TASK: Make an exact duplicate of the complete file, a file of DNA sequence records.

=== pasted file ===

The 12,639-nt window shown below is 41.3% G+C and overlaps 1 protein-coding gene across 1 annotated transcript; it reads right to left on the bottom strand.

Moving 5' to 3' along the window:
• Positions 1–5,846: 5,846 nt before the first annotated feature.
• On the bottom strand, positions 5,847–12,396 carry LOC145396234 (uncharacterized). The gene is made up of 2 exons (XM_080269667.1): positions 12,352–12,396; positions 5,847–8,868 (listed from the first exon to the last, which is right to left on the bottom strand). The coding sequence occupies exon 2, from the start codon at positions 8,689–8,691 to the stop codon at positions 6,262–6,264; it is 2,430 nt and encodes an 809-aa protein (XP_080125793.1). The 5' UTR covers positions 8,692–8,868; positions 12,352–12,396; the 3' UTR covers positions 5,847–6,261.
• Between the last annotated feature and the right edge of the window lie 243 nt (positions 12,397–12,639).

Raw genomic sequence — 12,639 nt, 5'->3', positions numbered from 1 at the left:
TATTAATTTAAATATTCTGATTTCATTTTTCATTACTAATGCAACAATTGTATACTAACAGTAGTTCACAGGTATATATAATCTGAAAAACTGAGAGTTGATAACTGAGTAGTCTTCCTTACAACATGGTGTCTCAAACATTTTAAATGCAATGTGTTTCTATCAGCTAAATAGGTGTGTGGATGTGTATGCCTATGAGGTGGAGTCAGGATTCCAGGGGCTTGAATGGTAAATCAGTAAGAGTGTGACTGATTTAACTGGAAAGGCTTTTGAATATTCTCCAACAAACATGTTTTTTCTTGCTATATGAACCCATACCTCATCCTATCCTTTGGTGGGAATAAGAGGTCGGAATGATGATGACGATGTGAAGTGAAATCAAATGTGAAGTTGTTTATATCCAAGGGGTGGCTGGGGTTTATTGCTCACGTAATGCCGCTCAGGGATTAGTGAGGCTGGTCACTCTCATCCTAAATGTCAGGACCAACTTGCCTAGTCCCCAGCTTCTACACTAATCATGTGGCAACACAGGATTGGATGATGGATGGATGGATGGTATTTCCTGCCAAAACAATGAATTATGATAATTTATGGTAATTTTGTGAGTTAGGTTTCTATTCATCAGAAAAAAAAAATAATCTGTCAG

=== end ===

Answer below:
The 12,639-nt window shown below is 41.3% G+C and overlaps 1 protein-coding gene across 1 annotated transcript; it reads right to left on the bottom strand.

Moving 5' to 3' along the window:
• Positions 1–5,846: 5,846 nt before the first annotated feature.
• On the bottom strand, positions 5,847–12,396 carry LOC145396234 (uncharacterized). The gene is made up of 2 exons (XM_080269667.1): positions 12,352–12,396; positions 5,847–8,868 (listed from the first exon to the last, which is right to left on the bottom strand). The coding sequence occupies exon 2, from the start codon at positions 8,689–8,691 to the stop codon at positions 6,262–6,264; it is 2,430 nt and encodes an 809-aa protein (XP_080125793.1). The 5' UTR covers positions 8,692–8,868; positions 12,352–12,396; the 3' UTR covers positions 5,847–6,261.
• Between the last annotated feature and the right edge of the window lie 243 nt (positions 12,397–12,639).

Raw genomic sequence — 12,639 nt, 5'->3', positions numbered from 1 at the left:
TATTAATTTAAATATTCTGATTTCATTTTTCATTACTAATGCAACAATTGTATACTAACAGTAGTTCACAGGTATATATAATCTGAAAAACTGAGAGTTGATAACTGAGTAGTCTTCCTTACAACATGGTGTCTCAAACATTTTAAATGCAATGTGTTTCTATCAGCTAAATAGGTGTGTGGATGTGTATGCCTATGAGGTGGAGTCAGGATTCCAGGGGCTTGAATGGTAAATCAGTAAGAGTGTGACTGATTTAACTGGAAAGGCTTTTGAATATTCTCCAACAAACATGTTTTTTCTTGCTATATGAACCCATACCTCATCCTATCCTTTGGTGGGAATAAGAGGTCGGAATGATGATGACGATGTGAAGTGAAATCAAATGTGAAGTTGTTTATATCCAAGGGGTGGCTGGGGTTTATTGCTCACGTAATGCCGCTCAGGGATTAGTGAGGCTGGTCACTCTCATCCTAAATGTCAGGACCAACTTGCCTAGTCCCCAGCTTCTACACTAATCATGTGGCAACACAGGATTGGATGATGGATGGATGGATGGTATTTCCTGCCAAAACAATGAATTATGATAATTTATGGTAATTTTGTGAGTTAGGTTTCTATTCATCAGAAAAAAAAAATAATCTGTCAG